It took me less than 5 minutes to find the correct cloth. Beautiful mid to light-weight rayon, solid coloured in the most delicious jewel colours. I stood and drooled over the colour selection, playing with the drape and the sizing in the fabrics. In the end a marvellous Winsor Blue solid and what might be called a Grass Green solid were the ones I selected, hauled up to the cutting counter and presented for measuring into the needed lenghts. I also found some muslin which I bought in the same amount. I needed to make a muslin variation to practice altering and revising the pattern before committing it into the final versions. Then found some thread and zippers, interfacing, buttons and seam binding to match both colours of cloth.

I was so thrilled to have this project to begin working on. Rumpole and Renaissance Man were treated to a fashion parade of me, flouncing about, bedecked in the two fabrics. The Grass Green fabric was for a dress to be worn for weddings, engagements, bridal and baby showers, and the Winsor Blue was to be made into a dress to serve for more emotionally somber occasions – funerals, memorial services, retirement parties, partner dinners. I figured to have my formal dress needs looked after for the next fifteen years.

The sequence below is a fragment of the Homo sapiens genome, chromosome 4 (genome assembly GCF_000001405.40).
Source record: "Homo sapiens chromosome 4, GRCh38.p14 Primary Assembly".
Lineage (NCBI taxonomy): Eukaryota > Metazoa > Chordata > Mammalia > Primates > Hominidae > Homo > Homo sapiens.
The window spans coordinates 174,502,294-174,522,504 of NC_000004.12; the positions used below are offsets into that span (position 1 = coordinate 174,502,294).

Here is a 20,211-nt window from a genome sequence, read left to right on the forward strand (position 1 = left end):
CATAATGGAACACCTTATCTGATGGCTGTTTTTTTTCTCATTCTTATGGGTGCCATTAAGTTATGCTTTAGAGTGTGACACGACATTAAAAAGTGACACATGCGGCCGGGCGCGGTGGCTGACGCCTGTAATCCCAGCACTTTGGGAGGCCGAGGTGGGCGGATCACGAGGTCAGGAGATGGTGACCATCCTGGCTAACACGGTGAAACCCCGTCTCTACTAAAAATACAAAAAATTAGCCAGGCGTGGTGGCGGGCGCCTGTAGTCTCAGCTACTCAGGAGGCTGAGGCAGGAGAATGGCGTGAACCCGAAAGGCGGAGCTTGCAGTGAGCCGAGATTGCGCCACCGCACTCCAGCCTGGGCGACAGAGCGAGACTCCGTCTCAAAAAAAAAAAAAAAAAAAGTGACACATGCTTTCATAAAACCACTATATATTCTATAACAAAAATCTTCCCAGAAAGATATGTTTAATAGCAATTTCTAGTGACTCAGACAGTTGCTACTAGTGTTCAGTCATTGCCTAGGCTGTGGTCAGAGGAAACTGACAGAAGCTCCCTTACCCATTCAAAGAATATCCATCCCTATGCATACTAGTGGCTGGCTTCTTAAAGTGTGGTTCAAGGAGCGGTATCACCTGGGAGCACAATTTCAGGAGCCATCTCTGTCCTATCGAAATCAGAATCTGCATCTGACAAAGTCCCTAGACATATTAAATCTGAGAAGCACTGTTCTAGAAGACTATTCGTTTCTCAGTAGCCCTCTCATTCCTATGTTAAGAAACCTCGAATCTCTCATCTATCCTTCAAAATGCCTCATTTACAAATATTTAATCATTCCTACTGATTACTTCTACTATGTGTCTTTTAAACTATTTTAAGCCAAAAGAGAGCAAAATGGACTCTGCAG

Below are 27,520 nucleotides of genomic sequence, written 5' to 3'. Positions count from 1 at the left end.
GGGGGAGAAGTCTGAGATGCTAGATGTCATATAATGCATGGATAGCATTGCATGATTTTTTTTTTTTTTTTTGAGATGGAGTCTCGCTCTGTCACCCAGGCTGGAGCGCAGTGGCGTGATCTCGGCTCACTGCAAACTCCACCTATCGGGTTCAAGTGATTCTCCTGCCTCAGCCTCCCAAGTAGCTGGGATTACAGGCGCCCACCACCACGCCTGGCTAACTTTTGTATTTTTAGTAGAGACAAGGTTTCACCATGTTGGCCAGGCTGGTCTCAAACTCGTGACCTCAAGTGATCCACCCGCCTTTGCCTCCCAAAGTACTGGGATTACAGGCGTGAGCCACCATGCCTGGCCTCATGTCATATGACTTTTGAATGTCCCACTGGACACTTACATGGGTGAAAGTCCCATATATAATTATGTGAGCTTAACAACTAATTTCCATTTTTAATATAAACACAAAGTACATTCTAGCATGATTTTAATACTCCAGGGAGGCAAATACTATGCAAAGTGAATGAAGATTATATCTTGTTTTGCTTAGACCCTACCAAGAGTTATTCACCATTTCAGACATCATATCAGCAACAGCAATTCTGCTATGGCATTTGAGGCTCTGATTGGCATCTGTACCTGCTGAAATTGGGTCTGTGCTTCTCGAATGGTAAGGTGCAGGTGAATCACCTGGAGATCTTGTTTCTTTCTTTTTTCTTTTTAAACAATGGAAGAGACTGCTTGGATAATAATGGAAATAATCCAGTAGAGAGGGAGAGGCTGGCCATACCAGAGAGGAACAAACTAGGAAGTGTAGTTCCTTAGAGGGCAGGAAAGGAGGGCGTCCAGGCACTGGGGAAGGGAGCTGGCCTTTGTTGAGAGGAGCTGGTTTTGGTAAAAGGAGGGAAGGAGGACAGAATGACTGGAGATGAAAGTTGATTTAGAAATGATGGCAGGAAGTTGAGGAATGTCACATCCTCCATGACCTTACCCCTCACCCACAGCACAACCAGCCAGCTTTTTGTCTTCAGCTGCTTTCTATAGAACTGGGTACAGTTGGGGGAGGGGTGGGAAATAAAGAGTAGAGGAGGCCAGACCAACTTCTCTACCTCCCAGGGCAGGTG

Diagnosis and treatment for Leukemia (AML) intervened and put stop to my sewing plans. However, two years later, after we relocated back to the Lower Mainland, on a sunny February morning, I pulled out the pattern and the muslin and coloured fabrics. I took and noted my measurements with my Anyu’s help, and began cutting and constructing the muslin version of the “dress”. Lots of pinning, unpinning, altering, basting and pulling of stitches – until a pale facsimile of the dress took form. And – it fit and flowed and draped beautifully, reassuring that the making of the Green Dress would result in a successful Garment – one which would have an extended and valued life.